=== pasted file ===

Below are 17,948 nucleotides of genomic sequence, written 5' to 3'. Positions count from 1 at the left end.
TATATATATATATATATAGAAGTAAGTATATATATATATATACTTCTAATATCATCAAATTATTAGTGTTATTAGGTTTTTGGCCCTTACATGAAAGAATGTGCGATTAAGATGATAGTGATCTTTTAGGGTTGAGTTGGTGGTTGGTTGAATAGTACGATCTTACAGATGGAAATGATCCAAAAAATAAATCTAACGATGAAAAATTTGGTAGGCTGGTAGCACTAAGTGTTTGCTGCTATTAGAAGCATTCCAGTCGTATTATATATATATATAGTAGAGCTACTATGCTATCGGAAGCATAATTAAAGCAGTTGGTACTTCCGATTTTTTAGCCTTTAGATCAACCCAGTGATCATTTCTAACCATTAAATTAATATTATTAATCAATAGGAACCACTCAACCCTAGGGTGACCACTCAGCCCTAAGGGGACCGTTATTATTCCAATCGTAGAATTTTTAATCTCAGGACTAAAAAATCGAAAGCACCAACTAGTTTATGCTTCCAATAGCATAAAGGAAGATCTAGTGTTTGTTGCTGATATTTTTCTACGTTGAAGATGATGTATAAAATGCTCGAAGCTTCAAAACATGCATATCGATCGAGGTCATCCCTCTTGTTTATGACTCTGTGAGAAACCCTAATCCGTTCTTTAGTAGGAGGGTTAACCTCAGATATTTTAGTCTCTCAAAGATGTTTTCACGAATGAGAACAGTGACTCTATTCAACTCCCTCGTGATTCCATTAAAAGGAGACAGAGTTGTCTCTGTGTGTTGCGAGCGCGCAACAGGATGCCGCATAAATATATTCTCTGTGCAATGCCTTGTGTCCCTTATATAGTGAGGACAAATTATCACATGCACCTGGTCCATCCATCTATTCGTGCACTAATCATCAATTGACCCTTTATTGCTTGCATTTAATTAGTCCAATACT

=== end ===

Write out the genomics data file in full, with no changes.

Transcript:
Below are 17,948 nucleotides of genomic sequence, written 5' to 3'. Positions count from 1 at the left end.
TATATATATATATATATAGAAGTAAGTATATATATATATATACTTCTAATATCATCAAATTATTAGTGTTATTAGGTTTTTGGCCCTTACATGAAAGAATGTGCGATTAAGATGATAGTGATCTTTTAGGGTTGAGTTGGTGGTTGGTTGAATAGTACGATCTTACAGATGGAAATGATCCAAAAAATAAATCTAACGATGAAAAATTTGGTAGGCTGGTAGCACTAAGTGTTTGCTGCTATTAGAAGCATTCCAGTCGTATTATATATATATATAGTAGAGCTACTATGCTATCGGAAGCATAATTAAAGCAGTTGGTACTTCCGATTTTTTAGCCTTTAGATCAACCCAGTGATCATTTCTAACCATTAAATTAATATTATTAATCAATAGGAACCACTCAACCCTAGGGTGACCACTCAGCCCTAAGGGGACCGTTATTATTCCAATCGTAGAATTTTTAATCTCAGGACTAAAAAATCGAAAGCACCAACTAGTTTATGCTTCCAATAGCATAAAGGAAGATCTAGTGTTTGTTGCTGATATTTTTCTACGTTGAAGATGATGTATAAAATGCTCGAAGCTTCAAAACATGCATATCGATCGAGGTCATCCCTCTTGTTTATGACTCTGTGAGAAACCCTAATCCGTTCTTTAGTAGGAGGGTTAACCTCAGATATTTTAGTCTCTCAAAGATGTTTTCACGAATGAGAACAGTGACTCTATTCAACTCCCTCGTGATTCCATTAAAAGGAGACAGAGTTGTCTCTGTGTGTTGCGAGCGCGCAACAGGATGCCGCATAAATATATTCTCTGTGCAATGCCTTGTGTCCCTTATATAGTGAGGACAAATTATCACATGCACCTGGTCCATCCATCTATTCGTGCACTAATCATCAATTGACCCTTTATTGCTTGCATTTAATTAGTCCAATACT